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Monday, 19 August 2013

Victimisation of Nigerians in S-Africa

SOUTH African-born wives of Nigerians living in South Africa are set for a major nationwide protest against their increasing stigmatisation by their fellow countrymen and women.

According to the Chairperson of the United Nigerian Wives in South Africa (UNWISA), Mrs Lindale Uche, fellow South Africans discriminate against them, their spouses and children.

Uche said children of such marriages are called derogatory names and made to feel like outcasts, aliens and unwelcome. The women had protested earlier in March this year, but nothing came of it, hence their decision to form an association and fight together.

This is yet another indication that little is being done, especially by the South African authorities, to create a conducive atmosphere for Nigerians to lawfully live fulfilled life. The hostility that Nigerians suffer at the hands of South Africans was topped in March last year when 56 Nigerian travellers to South Africa were deported from the Johannesburg International Airport over alleged possession of fake yellow vaccine papers.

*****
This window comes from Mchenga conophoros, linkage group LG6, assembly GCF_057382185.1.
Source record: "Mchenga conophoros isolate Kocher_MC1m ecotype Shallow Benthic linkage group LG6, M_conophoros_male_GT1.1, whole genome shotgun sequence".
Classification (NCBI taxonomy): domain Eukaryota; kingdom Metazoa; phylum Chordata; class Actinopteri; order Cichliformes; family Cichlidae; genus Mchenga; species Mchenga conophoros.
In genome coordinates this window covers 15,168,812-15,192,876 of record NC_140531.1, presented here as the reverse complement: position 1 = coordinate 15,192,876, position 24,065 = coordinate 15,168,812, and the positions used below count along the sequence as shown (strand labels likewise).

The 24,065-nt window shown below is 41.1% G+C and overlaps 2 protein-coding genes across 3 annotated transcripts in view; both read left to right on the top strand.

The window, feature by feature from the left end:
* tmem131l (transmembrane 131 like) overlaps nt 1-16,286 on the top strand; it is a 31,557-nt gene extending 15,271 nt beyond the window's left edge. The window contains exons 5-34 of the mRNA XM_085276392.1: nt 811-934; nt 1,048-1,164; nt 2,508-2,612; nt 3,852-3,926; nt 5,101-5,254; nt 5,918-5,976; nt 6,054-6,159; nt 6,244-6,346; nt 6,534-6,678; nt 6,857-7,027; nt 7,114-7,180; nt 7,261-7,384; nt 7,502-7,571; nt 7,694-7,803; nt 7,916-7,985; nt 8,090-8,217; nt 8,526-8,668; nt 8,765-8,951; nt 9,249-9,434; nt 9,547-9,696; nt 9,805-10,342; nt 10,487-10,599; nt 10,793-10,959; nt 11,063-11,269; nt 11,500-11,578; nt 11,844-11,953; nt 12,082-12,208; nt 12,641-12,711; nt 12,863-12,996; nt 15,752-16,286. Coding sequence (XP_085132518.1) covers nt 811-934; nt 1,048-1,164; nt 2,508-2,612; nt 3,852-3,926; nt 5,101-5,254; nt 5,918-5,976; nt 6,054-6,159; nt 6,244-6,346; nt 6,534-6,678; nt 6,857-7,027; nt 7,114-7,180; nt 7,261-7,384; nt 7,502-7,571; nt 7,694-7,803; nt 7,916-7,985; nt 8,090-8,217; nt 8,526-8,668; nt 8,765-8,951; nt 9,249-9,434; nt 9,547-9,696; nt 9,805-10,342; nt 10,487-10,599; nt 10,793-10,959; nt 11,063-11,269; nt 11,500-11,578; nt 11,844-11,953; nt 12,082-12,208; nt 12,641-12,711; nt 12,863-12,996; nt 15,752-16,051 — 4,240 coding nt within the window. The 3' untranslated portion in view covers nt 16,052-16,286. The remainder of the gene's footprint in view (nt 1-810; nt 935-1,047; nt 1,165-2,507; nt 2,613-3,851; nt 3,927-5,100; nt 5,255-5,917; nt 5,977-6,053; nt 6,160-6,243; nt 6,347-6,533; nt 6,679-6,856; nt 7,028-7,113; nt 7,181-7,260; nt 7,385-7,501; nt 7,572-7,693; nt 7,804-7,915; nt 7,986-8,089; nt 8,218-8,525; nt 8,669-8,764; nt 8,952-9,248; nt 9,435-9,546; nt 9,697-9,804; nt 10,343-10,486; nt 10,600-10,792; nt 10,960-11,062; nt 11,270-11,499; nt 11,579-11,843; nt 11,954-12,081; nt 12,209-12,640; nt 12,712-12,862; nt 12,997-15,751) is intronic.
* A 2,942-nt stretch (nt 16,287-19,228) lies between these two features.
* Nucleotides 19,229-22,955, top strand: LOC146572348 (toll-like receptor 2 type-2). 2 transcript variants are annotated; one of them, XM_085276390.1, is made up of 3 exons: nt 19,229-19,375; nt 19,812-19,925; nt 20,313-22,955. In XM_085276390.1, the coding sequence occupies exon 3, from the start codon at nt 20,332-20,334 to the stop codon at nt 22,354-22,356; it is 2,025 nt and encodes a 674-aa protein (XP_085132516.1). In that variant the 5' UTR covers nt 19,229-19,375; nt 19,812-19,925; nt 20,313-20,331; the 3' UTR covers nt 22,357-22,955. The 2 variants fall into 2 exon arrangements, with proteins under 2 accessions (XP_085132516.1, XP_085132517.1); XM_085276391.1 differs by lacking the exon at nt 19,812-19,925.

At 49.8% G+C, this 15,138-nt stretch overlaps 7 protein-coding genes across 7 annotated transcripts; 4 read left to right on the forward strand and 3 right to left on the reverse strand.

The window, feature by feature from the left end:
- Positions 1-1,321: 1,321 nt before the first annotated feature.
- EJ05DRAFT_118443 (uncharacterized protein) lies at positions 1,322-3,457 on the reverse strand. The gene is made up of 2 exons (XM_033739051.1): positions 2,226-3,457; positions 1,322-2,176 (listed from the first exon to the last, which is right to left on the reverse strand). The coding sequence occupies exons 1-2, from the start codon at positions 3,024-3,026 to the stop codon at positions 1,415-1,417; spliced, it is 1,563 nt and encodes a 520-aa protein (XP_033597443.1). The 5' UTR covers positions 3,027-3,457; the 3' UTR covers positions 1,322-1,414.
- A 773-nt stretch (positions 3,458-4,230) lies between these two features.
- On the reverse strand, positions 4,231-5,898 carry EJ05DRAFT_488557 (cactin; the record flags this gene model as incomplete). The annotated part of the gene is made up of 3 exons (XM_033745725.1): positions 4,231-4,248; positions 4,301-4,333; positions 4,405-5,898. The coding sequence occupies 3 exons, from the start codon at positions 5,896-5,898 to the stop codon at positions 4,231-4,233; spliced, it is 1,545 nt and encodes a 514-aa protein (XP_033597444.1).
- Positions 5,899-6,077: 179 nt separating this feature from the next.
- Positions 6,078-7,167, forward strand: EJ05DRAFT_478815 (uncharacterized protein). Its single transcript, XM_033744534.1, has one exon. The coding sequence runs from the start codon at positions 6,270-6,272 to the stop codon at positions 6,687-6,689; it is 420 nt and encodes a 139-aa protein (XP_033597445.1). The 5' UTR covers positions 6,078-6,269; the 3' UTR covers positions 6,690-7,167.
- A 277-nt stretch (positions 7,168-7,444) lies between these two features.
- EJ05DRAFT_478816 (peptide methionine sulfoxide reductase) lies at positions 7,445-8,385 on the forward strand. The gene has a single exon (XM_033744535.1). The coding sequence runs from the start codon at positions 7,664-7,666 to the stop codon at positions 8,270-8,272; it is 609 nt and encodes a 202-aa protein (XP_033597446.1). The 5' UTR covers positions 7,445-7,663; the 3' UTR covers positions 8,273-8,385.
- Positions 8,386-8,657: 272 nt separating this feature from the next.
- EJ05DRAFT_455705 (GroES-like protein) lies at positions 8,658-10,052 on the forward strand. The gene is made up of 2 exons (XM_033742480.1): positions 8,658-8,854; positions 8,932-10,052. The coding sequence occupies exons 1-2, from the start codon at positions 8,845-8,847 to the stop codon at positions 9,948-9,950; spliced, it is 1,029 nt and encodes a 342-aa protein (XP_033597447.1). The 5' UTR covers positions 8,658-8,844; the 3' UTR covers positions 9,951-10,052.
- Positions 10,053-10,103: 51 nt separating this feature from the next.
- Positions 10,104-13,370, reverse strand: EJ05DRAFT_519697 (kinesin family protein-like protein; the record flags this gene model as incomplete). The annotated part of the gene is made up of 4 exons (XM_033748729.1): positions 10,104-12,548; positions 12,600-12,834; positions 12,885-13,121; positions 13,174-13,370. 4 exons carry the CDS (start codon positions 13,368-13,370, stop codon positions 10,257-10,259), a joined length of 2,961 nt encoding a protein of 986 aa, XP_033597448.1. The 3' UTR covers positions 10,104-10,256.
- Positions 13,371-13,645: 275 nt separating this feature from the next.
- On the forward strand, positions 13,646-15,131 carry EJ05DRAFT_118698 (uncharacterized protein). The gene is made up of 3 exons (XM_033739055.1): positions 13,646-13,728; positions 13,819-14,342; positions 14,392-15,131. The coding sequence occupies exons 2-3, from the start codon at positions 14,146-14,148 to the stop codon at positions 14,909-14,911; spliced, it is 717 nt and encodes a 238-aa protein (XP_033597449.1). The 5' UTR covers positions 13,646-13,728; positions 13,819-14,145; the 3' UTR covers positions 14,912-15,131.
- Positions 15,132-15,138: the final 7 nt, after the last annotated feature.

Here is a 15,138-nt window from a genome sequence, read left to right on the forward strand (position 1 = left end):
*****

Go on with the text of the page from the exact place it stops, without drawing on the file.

Nigeria swiftly retaliated by bundling 78 South African visitors to Nigeria back to their country.
Diplomatic steps were taken to mend fences. However, the unwelcoming atmosphere continues to fester in a country Nigeria invested enormous human and material resources and efforts to end its apartheid policy.

The freedom, peace and prosperity South Africa enjoys today owes chiefly to the leadership and sacrifices of Nigerians. No other country on the continent, or indeed, in the world should have a bigger place of pride or be more welcome than Nigeria.

It would seem that little effort was made by the South African leadership to reflect the true pillars of the anti-apartheid struggle beyond the efforts of local South African politicians and activists. If they did, Nigerians would be held in high regard and be happily accommodated in South Africa.

It is high time that the Federal Government took firm measures to force a change of attitude towards Nigerians, their families and sundry interests who have legitimate presence in South Africa. The country stands to lose more than Nigeria if matters should come to a head.

South African businesses are thriving in Nigeria, and not a single case of molestation of South Africans living in Nigeria has been reported. Nigeria is a very friendly country which welcomes foreigners with warmth that is uniquely Nigerian.

In our cultures, guests are accorded more comfort than kin.
Nigerians and South Africans should be brothers working together for their mutual benefit. The onus is on South Africa to reciprocate the great hand of fellowship which Nigeria has extended to her from her days of need to date. Nigerians did not fight apartheid to become its new victims.

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